No surprise that an increasing number of designs are becoming defined by their software. Software paradigms are changing to utilize new development platforms that are being developed both for cloud deployment and for the AI space. That means software will be easily reconfigurable onto any number of platforms, and thus timing dependance between them will have to be broken. Sure, there may be some low-level software, such as drivers, that are dedicated to each hardware platform, but the interface between hardware platform and software is moving up in abstraction.

The real smarts are now happening in the “compiler” path from those high-level frameworks onto arbitrary hardware platforms.

The architecture of the hardware is changing along with this. Today we are seeing amazing new chips being produced that are huge arrays of homogeneous or heterogenous processors connected by regular communications structures, often implemented as a network on chip (NoC).

This makes me think back to formal verification and some of the steps they had to take to deal with complexity. If you have a chip that is a 30 X 30 array of processors with a regular interconnect, you do not need to verify the entire thing — ever. You can reduce the problem and still have enough to evaluate every interesting property of the system. In formal, they called this abstraction. They will reduce the size of many things in the design, from counters, to the amount of replication, to the size of memory — all intended to make analysis easier and faster and to reduce the state space. Of course, care has to be taken that interesting behaviors are not precluded.

If software does become decoupled from hardware, then a lot more software verification will become virtual. Gone will be the need to perform runs on cycle-accurate hardware. Gone will be the need to evaluate the performance of the hardware relative to the software. Only the resulting performance that the software has on the hardware will matter. If that is not good enough, you will exchange the hardware platform or tweak the compile options to obtain the needed performance.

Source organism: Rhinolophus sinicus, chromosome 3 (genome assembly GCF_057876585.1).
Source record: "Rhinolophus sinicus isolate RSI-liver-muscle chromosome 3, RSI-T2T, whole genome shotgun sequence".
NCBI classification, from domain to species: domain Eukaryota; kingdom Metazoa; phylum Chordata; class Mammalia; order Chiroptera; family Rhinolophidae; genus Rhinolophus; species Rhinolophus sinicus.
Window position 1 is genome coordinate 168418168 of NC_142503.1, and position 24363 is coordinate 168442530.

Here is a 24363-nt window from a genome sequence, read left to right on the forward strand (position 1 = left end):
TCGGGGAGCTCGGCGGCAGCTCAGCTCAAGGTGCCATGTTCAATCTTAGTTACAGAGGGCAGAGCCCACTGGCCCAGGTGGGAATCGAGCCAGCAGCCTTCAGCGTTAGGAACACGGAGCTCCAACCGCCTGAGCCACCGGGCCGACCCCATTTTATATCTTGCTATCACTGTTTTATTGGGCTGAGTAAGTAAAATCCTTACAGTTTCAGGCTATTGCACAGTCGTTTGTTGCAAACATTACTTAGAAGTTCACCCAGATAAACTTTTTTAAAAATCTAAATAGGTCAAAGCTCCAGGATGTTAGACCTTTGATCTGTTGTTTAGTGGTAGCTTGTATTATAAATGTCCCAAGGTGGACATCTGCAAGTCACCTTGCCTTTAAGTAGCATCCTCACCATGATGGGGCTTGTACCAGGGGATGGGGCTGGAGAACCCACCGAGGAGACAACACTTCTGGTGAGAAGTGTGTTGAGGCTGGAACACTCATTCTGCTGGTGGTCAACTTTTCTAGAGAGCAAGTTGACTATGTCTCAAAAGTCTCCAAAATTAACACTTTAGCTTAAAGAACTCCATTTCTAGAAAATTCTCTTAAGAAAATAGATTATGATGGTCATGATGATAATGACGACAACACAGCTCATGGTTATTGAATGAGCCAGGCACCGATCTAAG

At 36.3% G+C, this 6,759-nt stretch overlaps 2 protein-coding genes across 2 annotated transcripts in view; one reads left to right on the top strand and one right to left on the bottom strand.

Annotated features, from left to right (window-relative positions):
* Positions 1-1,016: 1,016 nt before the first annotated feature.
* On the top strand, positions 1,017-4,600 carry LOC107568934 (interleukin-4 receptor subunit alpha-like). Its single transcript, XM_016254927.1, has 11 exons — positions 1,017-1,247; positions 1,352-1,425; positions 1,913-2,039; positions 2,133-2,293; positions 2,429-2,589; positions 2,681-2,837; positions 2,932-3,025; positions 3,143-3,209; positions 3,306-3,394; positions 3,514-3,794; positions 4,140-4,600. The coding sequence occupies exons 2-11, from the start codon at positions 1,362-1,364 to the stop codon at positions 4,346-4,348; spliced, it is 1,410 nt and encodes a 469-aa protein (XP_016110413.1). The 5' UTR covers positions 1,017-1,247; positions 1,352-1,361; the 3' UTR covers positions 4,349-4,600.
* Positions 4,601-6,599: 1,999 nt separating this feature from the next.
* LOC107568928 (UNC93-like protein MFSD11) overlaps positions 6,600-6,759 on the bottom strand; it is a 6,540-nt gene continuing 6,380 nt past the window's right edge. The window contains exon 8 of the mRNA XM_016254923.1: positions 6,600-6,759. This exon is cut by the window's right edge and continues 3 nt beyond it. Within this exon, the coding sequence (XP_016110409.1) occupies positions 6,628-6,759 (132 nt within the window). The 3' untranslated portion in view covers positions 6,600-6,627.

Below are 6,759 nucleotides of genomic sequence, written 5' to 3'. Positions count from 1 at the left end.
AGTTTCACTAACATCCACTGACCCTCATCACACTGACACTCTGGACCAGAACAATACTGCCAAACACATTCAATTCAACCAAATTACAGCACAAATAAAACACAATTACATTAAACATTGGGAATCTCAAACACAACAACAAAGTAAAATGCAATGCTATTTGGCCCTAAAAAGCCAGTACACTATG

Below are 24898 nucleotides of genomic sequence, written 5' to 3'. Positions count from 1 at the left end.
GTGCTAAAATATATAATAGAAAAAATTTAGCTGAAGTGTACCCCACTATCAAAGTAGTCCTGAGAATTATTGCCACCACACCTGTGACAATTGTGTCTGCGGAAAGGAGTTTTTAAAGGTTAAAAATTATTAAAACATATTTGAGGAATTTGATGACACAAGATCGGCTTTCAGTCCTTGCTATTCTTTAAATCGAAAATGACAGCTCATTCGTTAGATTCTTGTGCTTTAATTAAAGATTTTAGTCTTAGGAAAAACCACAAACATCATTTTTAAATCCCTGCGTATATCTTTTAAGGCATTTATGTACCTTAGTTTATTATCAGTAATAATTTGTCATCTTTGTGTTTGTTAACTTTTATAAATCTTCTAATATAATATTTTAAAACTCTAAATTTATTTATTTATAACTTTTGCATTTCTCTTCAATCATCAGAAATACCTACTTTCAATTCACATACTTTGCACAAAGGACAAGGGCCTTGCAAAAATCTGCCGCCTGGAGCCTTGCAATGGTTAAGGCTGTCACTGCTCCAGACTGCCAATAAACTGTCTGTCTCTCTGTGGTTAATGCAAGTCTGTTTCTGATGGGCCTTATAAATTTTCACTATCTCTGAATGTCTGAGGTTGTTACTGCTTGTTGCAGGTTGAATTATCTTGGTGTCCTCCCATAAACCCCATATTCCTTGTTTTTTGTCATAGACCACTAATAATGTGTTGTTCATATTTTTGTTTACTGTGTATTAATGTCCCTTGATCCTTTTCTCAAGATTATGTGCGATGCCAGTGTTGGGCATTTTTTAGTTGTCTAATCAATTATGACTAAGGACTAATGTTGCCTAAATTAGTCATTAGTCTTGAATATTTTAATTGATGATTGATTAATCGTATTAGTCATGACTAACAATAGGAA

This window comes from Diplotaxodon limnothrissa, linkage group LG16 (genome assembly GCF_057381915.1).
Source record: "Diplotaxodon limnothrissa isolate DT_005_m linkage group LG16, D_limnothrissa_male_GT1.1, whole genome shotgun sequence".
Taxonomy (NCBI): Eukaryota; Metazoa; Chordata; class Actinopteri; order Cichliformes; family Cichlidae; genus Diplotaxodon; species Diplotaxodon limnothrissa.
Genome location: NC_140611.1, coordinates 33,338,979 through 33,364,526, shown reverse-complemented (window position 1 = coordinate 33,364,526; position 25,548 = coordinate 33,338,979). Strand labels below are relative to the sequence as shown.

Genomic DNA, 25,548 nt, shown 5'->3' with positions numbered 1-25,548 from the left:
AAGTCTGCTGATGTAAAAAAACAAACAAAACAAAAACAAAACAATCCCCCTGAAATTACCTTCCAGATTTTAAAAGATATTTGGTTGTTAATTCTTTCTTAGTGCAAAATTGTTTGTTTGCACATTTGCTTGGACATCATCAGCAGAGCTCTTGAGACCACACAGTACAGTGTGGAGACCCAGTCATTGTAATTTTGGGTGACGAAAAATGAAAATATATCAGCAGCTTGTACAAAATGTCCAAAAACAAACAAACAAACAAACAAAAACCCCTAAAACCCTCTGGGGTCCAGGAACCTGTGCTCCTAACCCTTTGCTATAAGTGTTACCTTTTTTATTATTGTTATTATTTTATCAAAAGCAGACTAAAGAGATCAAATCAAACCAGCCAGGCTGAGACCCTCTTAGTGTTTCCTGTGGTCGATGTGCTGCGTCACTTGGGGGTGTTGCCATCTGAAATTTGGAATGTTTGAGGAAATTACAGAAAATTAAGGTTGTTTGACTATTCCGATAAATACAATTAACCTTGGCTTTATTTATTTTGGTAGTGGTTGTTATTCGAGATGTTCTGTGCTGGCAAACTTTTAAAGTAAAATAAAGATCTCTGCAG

I am not suggesting the role of emulation goes away. But the need for ever-larger boxes may be ending. Software runs will be limited, and hardware abstraction (in the formal sense) will become a way to fit all necessary capability into modest box sizes. Abstraction in the modeling sense also will mean that increasing amounts of the problem can be handled using virtual prototypes coupled to emulators.

If we add new manufacturing trends into the mix, as well, chiplets turn what was soft IP into physical IP, and it should be possible to plug these into the emulator, just like the hardware modelers of 30 years ago did to enable real chips to be used with simulation.

There is a still a lot of ground for emulation to cover, and the recent forays into integrated analysis will ensure they can keep adding incremental value for hardware verification tasks. I don’t see the implementation abstraction changing in the foreseeable future.


Daniel Pane says:

I really enjoyed reading Clayton Christiansen’s book, the Innovator’s Dilemma. The only problem was that at the end of the book he applied his framework to the Electric Vehicle market, and got it totally wrong, uh oh.